Funny story, I actually had a brief Twitter conversation with the very lovely Sophie Gonzales about this book and how, while it is a romance, it isn’t a rom-com, as many are expecting. I thought this misapprehension was due to a combination of the cartoon-y cover and the glowing blurbs that all accentuate how light and adorbs it is — the kind of stuff you’d see in the marketing for a rom-com. And now I’ve read the book, and can confirm that while there are definitely humorous parts in the prose (mostly courtesy of Angel and Jon,) this book is definitely on the more serious side of YA romance.
Essentially, Ruben and Zach are members, with the afore-mentioned Angel and Jon, of the mega-selling boy band Saturday. Ruben has been told by Chorus Management, the company that basically runs Saturday’s entire existence, to stay in the closet despite being openly gay for years. Since each of the boys in the band is meant to fit an appealing archetype, Ruben acquiesces, comfortably enough filling the Nice Guy role while wishing he had more chances to showcase his vocal abilities. The Nice Guy, ofc, doesn’t get the starring roles, despite the stage-trained Ruben easily having the best vocal range of the group. Chorus assures him that this is all temporary but Ruben is starting to have his doubts.
Zach is the Bad Boy, tho in reality he’s the quiet one with the dream of becoming a singer-songwriter in the vein of the pop punk bands he admires. Alas that Chorus prefers to go with more easily palatable pop music for Saturday’s repertoire. But they do encourage him to keep writing, in hopes of eventually snagging some songwriting credits. Zach is also straight… he thinks. When he finds himself attracted to Ruben, he starts having to reevaluate everything he thought he knew about himself, as well as everything he thought he’d be able to put up with as the price of being part of Saturday.
As Ruben and Zach fall in love, the pressures to keep their relationship quiet and not rock the boat begin to get to them, even as the pressures of being in a boy band start to wear on all its members. With media rumors rife about (fake) feuds and (even faker) girlfriends, can the four guys who originally started Saturday out of friendship and a shared love of music find a way to hold on to their bond and their band without losing their integrity?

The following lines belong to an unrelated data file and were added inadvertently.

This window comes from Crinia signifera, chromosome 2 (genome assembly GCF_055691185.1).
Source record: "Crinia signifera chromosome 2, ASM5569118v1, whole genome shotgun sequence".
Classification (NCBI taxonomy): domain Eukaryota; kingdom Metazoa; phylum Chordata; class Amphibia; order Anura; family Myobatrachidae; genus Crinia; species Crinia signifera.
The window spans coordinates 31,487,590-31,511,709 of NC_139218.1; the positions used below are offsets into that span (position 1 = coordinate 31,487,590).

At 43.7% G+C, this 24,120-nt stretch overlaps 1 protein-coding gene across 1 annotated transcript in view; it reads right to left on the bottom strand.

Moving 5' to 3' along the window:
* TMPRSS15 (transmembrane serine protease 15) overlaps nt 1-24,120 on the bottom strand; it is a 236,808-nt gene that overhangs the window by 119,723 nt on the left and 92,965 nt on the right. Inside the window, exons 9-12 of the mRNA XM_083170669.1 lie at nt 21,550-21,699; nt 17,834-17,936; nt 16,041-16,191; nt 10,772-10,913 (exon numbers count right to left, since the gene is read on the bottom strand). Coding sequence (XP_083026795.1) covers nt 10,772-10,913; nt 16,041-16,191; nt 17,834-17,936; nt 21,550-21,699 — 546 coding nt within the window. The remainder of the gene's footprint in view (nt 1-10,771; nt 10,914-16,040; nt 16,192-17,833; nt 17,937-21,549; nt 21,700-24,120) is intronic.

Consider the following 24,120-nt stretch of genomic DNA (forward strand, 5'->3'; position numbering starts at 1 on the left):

I really enjoyed the dual perspectives of this novel, with Ms Gonzales writing Ruben and Cale Dietrich writing Zach, both harmonizing beautifully to tell a messy but relatable story of imperfect people doing their best to nurture their love. There were absolutely times that I wanted to smack either Zach or Ruben — I am begging everyone in the entire world to stop expecting their loved ones to be psychic — but overall, I absolutely wanted their love to thrive. Ruben’s mom was a very believable villain, as well, tho perhaps not in the ways you’d expect. I also really enjoyed the look into body image given here, as well as the strong relationships between all the boyband members (plus, Angel and Jon are HILARIOUS.)
Where this book didn’t convince me was in the mechanics of the boyband itself. I feel like the choreography aspect it spends a large part of its time on became passe once the dance-agnostic One Direction took over the world. While girl bands and K-Pop bands of all genders are certainly still required to have great choreo, 1D and their successors in the West just… aren’t. Saturday, in fact, feels very much like a late 20th century throwback instead of a modern group. Seriously, look up some of what the members of 90s boyband 5ive said when they heard about 1D’s far more relaxed schedule than their own and tell me Saturday isn’t more the former than the latter. And sure, I believe that management would try to keep band members closeted to enhance their appeal, but the band itself felt less realistic to me than, say, the guys of Fever Dream featured in Zan Romanoff’s 2017 novel Grace And The Fever which, while it had its faults, certainly felt far more rooted in recent history.
I feel like a killjoy for criticizing this book over that, and if you don’t care about the evolution of modern boy bands, then you likely won’t care enough to be bothered by what are essentially just decorative details. If This Gets Out is otherwise a smart, often funny, occasionally painful look at discovering yourself while in the public eye, perfect for fans of mlm romance.
If This Gets Out by Sophie Gonzales and Cale Dietrich was published December 7 2021 by Wednesday Books and is available from all good booksellers, including